Police Officer Notices a Choking Toddler at Chick-Fil-A on His First Day on the Job

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An Indiana policeman eating lunch Friday during his first day as a full-time, paid officer had no idea he was about to get his first opportunity to save a life.

Hobart Police Officer Richard Mayer was dining with several of his colleagues at a local Chick-Fil-A restaurant when they were approached by a concerned mother.

Melanie Hasse’s young daughter — Charlotte — had started choking, and the mom needed help.

“I looked over and she started gagging. I could see something kind of in the back of her throat, and so mistakenly I reached in to try to grab it out, and I think that pushed it back into her throat,” Hasse told WLS.

Mayer did not hesitate to help.

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“I grabbed her and Officer Ramos to my right flipped her over, we did back slaps on her and got the food dislodged from her throat right away,” the police officer said.

The culprit turned out to be a small piece of an apple that had gotten stuck in Charlotte’s throat.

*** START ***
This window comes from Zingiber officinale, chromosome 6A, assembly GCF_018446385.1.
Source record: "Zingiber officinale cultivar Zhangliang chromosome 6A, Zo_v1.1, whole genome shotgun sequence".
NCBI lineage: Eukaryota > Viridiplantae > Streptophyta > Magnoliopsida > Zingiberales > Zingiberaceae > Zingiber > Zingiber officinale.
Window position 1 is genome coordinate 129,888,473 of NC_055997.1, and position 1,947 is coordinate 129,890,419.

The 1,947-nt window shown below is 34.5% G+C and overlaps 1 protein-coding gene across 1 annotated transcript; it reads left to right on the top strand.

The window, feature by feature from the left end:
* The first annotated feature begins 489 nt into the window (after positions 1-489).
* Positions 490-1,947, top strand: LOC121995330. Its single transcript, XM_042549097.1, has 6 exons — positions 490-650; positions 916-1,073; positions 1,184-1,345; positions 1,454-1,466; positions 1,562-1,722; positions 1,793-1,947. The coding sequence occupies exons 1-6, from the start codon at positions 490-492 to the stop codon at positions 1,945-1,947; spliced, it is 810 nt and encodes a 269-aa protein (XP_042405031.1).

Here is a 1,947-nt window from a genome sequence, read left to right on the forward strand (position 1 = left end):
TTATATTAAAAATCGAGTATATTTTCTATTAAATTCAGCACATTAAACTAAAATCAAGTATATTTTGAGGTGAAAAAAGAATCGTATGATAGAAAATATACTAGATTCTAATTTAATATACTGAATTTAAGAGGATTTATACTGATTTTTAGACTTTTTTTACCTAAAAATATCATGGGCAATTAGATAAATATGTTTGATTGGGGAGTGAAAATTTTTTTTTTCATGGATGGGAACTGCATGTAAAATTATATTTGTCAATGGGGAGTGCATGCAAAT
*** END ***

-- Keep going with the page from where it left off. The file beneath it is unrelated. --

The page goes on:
Mayer noted that he and his fellow officers were “caught off guard” when the panicked mom “came running over” with her child, who was “purple in the face.”

Still, all they had to do was think of how they would have responded if it had been their own duaghter choking.

“All three of the officers sitting there had a daughter,” Mayer said. “All of us looked back after it and said, ‘Hey, what if that was our daughter?’”

For her part, Hasse is extremely grateful to the police officer who helped save her daughter’s life.

“This is what he was meant to do,” Hasse said. “To save lives in some kind of way.”

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According to WHAS, Mayer did just what he should have done given the circumstances.

Doctors suggest that infants under the age of 1 should not have the Heimlich maneuver performed on them.

Instead, as pointed out by WebMD, choking toddlers should be turned over and receive five slaps on the back, between the shoulder blades.

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Joe Setyon is a deputy managing editor for The Western Journal who has spent his entire professional career in editing and reporting. He previously worked in Washington, D.C., as an assistant editor/reporter for Reason magazine.
Joe Setyon is deputy managing editor for The Western Journal with several years of copy editing and reporting experience. He graduated with a degree in communication studies from Grove City College, where he served as managing editor of the student-run newspaper. Joe previously worked as an assistant editor/reporter for Reason magazine, a libertarian publication in Washington, D.C., where he covered politics and wrote about government waste and abuse.
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